Friday, August 20, 2010

Uncivil Dialogue, Racism and the Tea Party Movement

I recently stepped over the line and used the 'N' word to lampoon a recent post on the Net. I was reminded that there was no acceptable context in which the 'N' word was allowed. But that wasn't the part that bothered me; it was the nature of the post I should have taken issue with in the first place. The post was making fun of the Tea Party in what I consider an uncivil manner and I think it was my anger that caused me to take it too far rather than recognize what my objections were and discuss them rationally. In that spirit I decided to reproduce a conversation I had several months ago about this very subject.

I had responded to a post about an article in the Huffington Post written by Greg Grandin. This article can be read at:

Here are some of my comments as I posted them at that time. To preface these comments, let me say simply that the piece by Grandin was referencing a study published on the Net claiming that many members of the Tea Party were racist. I have edited my comments only to avoid revealing any identities or comments that were not relevant.

I found this piece overwhelming but please indulge me a few comments. I found the rhetoric inflammatory. I continue to beg for civility in discussions about the complex issues of our times. To me, this was not civil discourse regardless who wrote it.

Calling a movement racist is too easy and accomplishes nothing other than anger. What intelligent person among us would think that racism is absent from *any* party in the US? Whether anyone is racist is the same as asking whether one is an alcoholic or, even better, when does a cucumber become a pickle. It's a matter of degree, a value between 0.0 and 1; not binary, a value either 0 or 1. We're all racists to some degree, so let's get over it and leave it out of our discussions.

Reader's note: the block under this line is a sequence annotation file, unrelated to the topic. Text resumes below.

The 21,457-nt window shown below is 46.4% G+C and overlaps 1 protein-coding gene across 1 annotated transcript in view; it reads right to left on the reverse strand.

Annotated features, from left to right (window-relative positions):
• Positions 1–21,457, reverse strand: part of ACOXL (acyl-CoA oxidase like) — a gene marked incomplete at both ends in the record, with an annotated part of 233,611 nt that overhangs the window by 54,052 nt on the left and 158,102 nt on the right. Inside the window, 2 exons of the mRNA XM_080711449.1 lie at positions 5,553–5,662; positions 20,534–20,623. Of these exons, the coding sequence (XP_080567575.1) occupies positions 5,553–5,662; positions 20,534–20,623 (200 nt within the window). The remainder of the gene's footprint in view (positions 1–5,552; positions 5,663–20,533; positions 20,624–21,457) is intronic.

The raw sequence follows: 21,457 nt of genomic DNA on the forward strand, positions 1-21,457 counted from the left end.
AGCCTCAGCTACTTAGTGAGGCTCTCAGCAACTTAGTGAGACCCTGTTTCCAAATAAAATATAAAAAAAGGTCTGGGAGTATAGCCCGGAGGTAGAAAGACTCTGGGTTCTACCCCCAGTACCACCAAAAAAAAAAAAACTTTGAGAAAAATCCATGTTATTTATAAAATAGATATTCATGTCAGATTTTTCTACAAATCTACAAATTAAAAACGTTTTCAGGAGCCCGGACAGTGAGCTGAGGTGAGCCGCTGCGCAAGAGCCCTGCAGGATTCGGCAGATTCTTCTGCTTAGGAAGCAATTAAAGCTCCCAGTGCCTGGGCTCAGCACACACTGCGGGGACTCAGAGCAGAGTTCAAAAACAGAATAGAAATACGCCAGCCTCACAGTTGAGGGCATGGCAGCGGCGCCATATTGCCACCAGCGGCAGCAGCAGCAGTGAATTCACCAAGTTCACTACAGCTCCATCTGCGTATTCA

Glenn Beck is a self-proclaimed entertainer. He openly admits that he does what makes his company money. Those paying attention to anything Glenn Beck espouses are simply ignorant and should be made aware of what game Beck is playing - not spat upon. I am curious however to find that the person Beck admires most is Tyler Perry (perhaps this was a joke?).

I believe much of the vitriol is fomented by the frustration of having a dysfunctional government. I too hate the need to have the government step in but the current state of our affairs leaves us no choice. I worked for the VA and know firsthand how badly our government runs things. In regards to taking more effective steps to change our government (short of revolution), writing inflammatory exposition doesn't help - but maybe that's the only stuff people will read. Yellow press isn't new is it?
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In response to my comments the original poster pointed me to the following link which supposedly gave legitimacy to the previously mentioned survey. Here is the link:

and upon referring me to the link, stated, "You are right, using the racist label without the data to back it up is too easy. However, when the data is there, then let's call a spade a spade."

Here is my response:

OK, I'll take the bait. I have no problems with discussing and writing about any issues. My main objection to the Grandin piece was the inflammatory language but let's go ahead and look at how he handled the survey from the University of Washington.

Whenever any academic has gone public with data, the first question that crosses my mind is, has the data been published in an academic journal? If it hasn't then I immediately suspect loss of integrity and wonder how much my colleague got paid for his/her soul.

When I looked at the page you referred us to, I found no indication that the survey has appeared in an academic journal. If you read the interview with the survey's author, Dr. Parker, which is at the link entitled "survey methodology posted here" a few relevant and interesting tid bits come up.